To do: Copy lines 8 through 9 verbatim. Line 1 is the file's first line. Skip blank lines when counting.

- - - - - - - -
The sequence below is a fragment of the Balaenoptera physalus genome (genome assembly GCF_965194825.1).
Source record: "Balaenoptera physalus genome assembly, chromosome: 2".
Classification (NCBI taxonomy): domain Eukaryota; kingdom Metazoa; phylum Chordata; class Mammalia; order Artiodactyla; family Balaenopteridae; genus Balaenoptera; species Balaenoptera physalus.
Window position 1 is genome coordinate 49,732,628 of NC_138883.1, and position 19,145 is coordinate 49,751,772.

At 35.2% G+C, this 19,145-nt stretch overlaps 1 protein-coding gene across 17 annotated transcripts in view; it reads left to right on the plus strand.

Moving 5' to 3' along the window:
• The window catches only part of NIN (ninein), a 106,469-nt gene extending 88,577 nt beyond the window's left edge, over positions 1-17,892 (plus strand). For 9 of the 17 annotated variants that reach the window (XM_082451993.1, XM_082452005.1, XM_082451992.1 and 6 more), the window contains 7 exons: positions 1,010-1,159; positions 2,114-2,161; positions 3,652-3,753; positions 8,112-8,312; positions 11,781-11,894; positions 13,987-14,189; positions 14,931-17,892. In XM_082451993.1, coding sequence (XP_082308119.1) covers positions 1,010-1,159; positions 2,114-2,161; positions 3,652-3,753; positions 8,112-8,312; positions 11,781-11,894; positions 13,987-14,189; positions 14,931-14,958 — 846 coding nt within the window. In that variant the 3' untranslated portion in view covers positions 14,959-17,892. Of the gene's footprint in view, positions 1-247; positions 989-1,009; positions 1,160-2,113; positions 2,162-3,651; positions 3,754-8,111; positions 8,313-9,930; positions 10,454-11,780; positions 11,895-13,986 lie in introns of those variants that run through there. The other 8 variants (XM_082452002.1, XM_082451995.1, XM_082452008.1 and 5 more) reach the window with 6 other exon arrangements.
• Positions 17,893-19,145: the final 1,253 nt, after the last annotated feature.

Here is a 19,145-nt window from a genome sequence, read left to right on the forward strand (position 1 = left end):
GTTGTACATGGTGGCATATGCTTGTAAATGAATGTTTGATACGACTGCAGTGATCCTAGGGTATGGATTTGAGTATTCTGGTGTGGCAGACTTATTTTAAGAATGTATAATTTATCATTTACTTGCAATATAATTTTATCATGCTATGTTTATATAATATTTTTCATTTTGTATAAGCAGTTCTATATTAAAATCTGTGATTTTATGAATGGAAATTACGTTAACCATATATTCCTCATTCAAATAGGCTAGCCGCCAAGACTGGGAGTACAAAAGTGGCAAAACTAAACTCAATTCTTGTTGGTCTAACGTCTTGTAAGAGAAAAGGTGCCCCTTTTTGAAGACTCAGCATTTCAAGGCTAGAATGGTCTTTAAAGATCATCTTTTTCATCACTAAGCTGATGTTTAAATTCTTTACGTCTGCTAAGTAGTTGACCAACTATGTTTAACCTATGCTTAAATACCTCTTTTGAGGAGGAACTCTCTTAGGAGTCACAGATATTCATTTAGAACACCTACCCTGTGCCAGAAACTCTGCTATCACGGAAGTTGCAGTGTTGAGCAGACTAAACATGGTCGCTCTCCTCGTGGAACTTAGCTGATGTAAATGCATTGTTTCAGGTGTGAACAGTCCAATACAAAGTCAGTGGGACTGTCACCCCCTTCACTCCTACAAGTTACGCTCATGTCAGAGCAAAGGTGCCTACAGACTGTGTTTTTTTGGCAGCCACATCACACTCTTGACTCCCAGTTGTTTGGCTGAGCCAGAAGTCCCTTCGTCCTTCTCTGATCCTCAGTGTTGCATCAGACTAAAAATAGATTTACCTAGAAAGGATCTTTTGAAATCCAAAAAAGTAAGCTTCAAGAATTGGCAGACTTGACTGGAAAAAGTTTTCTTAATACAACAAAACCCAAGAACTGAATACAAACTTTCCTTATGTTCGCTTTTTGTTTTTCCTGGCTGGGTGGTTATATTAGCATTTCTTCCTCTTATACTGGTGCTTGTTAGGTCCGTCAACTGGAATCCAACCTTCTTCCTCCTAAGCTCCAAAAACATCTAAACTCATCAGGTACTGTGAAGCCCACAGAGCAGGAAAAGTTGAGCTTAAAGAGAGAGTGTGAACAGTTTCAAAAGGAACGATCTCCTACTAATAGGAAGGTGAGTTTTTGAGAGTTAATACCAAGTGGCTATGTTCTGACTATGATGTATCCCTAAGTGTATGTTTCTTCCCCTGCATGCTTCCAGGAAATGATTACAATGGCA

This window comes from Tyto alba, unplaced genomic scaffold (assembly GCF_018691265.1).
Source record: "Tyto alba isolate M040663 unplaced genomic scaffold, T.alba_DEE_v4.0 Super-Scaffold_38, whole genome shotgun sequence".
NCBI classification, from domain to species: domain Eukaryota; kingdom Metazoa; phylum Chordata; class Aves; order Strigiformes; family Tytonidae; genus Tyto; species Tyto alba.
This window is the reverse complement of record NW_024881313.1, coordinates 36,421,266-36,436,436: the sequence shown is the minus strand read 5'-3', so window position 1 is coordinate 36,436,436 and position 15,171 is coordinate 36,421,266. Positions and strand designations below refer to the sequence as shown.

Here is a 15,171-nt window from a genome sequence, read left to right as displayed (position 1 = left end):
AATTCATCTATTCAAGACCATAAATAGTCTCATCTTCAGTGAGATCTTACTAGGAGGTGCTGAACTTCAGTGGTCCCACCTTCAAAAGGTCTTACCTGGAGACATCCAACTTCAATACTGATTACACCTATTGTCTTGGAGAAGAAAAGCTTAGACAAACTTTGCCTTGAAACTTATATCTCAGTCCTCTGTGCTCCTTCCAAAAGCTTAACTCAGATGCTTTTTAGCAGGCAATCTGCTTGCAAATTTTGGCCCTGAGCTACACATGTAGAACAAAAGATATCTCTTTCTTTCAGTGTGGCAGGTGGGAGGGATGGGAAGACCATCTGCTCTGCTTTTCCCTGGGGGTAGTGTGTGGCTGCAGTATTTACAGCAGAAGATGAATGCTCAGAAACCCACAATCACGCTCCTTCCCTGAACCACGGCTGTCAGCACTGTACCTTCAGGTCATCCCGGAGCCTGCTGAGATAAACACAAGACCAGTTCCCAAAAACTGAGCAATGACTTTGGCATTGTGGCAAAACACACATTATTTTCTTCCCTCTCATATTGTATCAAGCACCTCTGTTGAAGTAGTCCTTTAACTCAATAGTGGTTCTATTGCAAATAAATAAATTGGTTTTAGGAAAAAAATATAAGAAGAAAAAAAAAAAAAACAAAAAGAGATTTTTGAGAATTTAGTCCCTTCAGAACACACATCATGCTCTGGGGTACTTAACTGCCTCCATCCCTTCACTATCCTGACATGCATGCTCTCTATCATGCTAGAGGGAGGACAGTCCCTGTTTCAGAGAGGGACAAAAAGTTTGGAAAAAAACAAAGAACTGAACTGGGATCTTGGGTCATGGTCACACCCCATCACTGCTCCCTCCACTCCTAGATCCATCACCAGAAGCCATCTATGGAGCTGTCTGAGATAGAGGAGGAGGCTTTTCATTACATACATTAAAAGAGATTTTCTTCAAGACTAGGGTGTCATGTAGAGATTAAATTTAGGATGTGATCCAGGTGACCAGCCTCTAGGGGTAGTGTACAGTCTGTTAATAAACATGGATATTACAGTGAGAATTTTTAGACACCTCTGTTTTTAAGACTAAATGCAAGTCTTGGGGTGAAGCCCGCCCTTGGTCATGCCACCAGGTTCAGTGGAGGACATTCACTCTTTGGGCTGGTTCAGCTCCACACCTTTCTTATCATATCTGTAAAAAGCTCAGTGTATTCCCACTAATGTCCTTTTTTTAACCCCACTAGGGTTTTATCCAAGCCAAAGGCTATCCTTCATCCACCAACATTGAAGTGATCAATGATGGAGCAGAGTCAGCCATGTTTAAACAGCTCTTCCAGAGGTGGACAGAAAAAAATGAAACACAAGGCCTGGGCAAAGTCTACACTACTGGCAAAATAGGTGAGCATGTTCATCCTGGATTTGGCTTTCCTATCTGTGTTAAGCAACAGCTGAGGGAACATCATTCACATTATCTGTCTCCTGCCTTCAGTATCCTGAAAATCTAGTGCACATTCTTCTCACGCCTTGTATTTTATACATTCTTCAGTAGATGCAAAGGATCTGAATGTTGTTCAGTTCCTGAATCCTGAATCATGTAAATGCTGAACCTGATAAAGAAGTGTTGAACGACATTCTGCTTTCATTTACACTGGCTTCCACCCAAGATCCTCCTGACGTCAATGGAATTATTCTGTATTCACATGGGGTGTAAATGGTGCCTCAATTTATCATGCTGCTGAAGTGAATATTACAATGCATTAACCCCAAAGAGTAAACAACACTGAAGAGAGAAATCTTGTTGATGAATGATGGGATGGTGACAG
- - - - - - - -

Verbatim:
• Positions 17,893-19,145: the final 1,253 nt, after the last annotated feature.

Here is a 19,145-nt window from a genome sequence, read left to right on the forward strand (position 1 = left end):